Category Archives: Publishing
GOOD INVENTIONS is now available on Amazon:
When a ghastly lab accident blows a respected inventor away, his loyal assistant must devise a way to bridge the gap between the planes of existence to reunite them in life and in love.
I’m told I have a knack for writing taglines and blurbs, coming up with titles, sometimes even synopses. Today I’m working on blurbs for my brand, spankin’ new author co-op (as yet nameless, but I’ve submitted some ideas). That means, including my own, I’ve worked on 14 so far today! (Some of my colleagues have entire series.)
I also promised my friend Hyacinthe I’d look at her query letter and synopsis, as well as doing a trade off with pal Jennifer: she has marketing tech savvy and I’ll look at all of her books. She has… wow! A lot of books.
People keep praising my ability to do this. And I enjoy it. If I were to hang out my shingle, what would you be willing to pay for a tagline and a back cover/query blurb?
Here are some taglines I’ve come up with:
For my Reluctant Reaper series: Death is what happens while you’re making other plans.
For my friend Joan Leacott’s secret baby book: Instant family; just add daughter. (I wrote the blurb, too.)
For my latest release, Edwardian steamy-punk, Re-Inventing Love: The road to love is paved with good inventions.
There’s lots more. I’ll post them as I come across them.
Let me know what you think is a fair price. Thanks!
Guardian Angel. Stalker. It’s a fine line.
Read “Summer Stalk” in the crime-filled anthology, “Villainous Vacations” now available for pre-order.
EXCERPT: Conner stares into his locker, leaning forward as far as he can without actually climbing inside.
She steps closer, squeezing his arm.
I step closer, too. Pushing off the wall, I redirect and head over to the glass display case, pretending to read the dusty trophies. A bead of sweat tickles the hollow of my spine.
“I hear your parents are out of town. Want me to come over tonight?” Cheryl’s lips flap like huge, pulpy wings. At least they do in the distorted reflection in the big brass trophy.
Oh, look. We won the Kiwanis Festival in 1992.
WARNING: This post contains opinion and controversial subject matter.
I wasn’t there, but apparently at the last RWA conference, Pocket’s spokesperson said (and I paraphrase) they funnel their black authors into a black line. (And Latinos to a similar line.)
From the RWA update: During the Spotlight on Pocket at the 2015 RWA Conference, an attendee asked Executive Editor Lauren McKenna, “Are you working at all on diversifying your author list?” When McKenna requested clarification, the attendee observed that it seemed most of Pocket’s authors were white. McKenna then responded:
“Right now, we [Pocket] don’t have an African-American line. Our sister imprint—because we are all Simon & Schuster—we are just two different imprints that we spoke about today within Simon & Schuster.
Read the rest Here: Update on RWA2015 Spotlight on Pocket Books.
Now, I always feel we should cut speakers some slack. After all, I wouldn’t want to be held accountable for every word I said when I was up in front of an huge audience, nervous as heck and answering questions I hadn’t prepared for.
But in this case, I think we should.
The RWA called their statement “objectionable,” “insulting and unacceptable.”
Eventually, Simon and Schuster threw their exec under a bus and wrote this in reply: Open Letter to the RWA from Pocket
It’s corporate speak for we’re great guys. I know, I worked in corporate communications most of my career. I’ve written stuff like this.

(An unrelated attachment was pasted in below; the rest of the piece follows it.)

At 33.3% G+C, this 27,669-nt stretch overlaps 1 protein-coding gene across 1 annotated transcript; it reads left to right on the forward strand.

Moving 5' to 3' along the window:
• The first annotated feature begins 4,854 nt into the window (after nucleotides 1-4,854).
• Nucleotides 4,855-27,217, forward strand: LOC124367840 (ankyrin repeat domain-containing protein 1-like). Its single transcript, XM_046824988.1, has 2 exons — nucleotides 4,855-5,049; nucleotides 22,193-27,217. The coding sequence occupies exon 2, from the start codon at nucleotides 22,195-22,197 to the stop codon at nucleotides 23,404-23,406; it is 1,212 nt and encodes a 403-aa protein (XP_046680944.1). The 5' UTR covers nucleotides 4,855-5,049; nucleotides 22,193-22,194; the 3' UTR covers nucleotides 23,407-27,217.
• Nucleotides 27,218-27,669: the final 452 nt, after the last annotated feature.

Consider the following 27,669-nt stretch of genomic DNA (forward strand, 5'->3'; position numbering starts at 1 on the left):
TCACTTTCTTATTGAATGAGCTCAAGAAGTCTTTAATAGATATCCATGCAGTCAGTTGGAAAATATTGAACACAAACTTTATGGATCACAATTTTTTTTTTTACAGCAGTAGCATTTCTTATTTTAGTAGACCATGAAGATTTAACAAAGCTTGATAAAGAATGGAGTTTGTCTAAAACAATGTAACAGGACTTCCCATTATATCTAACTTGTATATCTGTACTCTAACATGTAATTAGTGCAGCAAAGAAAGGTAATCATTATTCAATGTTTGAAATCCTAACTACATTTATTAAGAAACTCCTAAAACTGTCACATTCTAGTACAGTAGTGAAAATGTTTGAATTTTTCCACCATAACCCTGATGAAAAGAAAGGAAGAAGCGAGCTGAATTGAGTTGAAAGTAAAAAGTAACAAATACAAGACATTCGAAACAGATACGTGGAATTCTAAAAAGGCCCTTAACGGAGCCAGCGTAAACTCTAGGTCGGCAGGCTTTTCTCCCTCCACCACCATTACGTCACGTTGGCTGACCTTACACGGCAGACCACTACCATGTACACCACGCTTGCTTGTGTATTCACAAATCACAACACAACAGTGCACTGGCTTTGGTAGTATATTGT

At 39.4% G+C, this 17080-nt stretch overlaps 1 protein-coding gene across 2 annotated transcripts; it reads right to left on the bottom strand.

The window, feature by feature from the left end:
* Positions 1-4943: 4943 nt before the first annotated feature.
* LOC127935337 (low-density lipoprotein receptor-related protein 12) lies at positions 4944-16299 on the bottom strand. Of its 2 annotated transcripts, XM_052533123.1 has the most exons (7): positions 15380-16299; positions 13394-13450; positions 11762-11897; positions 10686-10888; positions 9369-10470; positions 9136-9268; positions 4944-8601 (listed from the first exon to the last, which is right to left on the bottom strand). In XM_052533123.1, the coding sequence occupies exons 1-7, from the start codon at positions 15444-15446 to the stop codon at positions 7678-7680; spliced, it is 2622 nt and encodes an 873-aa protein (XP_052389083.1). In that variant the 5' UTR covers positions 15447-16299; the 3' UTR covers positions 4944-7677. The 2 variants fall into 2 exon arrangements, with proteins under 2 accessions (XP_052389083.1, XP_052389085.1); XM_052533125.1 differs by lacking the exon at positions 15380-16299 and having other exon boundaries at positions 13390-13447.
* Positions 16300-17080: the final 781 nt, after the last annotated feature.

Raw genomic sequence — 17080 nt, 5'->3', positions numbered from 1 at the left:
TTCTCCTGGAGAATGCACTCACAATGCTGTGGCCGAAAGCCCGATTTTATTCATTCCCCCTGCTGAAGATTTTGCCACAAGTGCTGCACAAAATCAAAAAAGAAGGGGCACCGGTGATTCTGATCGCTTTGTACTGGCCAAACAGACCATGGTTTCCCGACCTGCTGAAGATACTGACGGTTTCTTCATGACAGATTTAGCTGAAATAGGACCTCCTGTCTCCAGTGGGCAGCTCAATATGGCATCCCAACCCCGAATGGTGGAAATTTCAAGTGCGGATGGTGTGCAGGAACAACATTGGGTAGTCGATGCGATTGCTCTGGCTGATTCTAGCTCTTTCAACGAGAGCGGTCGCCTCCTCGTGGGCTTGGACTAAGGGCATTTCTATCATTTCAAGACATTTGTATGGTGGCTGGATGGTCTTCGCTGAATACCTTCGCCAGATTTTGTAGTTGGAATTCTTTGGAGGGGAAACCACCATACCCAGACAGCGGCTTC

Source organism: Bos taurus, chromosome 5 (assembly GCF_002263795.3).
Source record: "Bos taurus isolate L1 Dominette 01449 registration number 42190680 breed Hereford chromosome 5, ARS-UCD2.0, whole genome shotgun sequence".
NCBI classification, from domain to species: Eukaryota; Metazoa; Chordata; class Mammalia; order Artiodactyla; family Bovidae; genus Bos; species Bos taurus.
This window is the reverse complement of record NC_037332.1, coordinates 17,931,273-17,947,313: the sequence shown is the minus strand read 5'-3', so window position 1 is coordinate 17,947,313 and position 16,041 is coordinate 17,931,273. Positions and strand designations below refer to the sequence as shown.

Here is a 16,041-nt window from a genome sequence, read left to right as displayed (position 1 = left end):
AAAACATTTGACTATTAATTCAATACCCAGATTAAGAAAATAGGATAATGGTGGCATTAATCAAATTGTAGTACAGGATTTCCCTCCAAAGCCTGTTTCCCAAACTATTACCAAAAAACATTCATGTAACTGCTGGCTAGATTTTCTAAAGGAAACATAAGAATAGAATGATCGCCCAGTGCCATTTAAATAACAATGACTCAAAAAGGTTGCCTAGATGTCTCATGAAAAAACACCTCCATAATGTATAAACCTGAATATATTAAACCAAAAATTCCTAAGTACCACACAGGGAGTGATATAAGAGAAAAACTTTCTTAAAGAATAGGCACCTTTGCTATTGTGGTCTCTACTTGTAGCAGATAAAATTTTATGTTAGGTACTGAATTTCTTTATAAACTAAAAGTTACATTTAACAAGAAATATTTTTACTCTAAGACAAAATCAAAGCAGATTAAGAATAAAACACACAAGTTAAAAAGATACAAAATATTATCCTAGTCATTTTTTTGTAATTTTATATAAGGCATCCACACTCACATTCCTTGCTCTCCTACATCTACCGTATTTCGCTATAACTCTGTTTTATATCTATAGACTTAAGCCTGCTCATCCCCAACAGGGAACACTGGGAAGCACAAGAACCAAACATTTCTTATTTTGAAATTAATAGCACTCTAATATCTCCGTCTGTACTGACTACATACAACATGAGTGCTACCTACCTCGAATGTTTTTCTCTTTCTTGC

But here’s the thing. They never answered the question. She answered a different question, instead.
Before we get to that, we need to define our terms. As an author of books containing gay main characters, I’ve often been called “a gay author,” but I’m not actually gay.
Mysterical is a YA. I’m sure no teenager.
So where do you publish my books?
What if a black person writes a book with a white main character. Which line should publish that?
And if her next book features a black main character, does it get moved elsewhere? Does she take a new pen name?
Studies of sales show that books sell better when they’re separated out. That black fiction sells better when it’s located with black non-fiction than when it’s located with other fiction. Same with gay books. (I’ve read these studies but can’t link to them right now.) But, depending on your perspective, this can be considered “ghettoizing.” As an author, I want more sales. If I were gay or black, how would I feel then? Conflicted, probably. Let me know in the comments.
It’s easier with online book vendors—you can tag your books by several different categories: So using Lost Boys 2.0 as an example, it’s a gay, action-adventure, romance, African-American. It’s other things, too, like paranormal, urban fantasy. Has a couple of graphic sex scenes… etc. But sadly, I can only use 3 or 4 tags on each book. I’m sure that will change in time. (I’m looking at you, Amazon.)
But where would you shelve it in a book store? To traditional publishers, that’s still exceedingly important: Where would I shelve it that it will sell best?
So I think the question S&S’s exec actually answered wasn’t the one asked. Instead, it was this: Why are books featuring black characters published by a separate line?
The answer is: because it’s better for sales.
But the question she was actually asked was: [Why are] “most of Pocket’s authors were white?”
And that’s the important question. So Pocket… First, is it true and second, why is that?
Is it really because all your black authors are writing black main characters? Really?
And if that’s the case, is it affecting your acquisitions? Sorry, person of color, you’ve written a book with a white main character and we don’t know what to do with you, so no deal.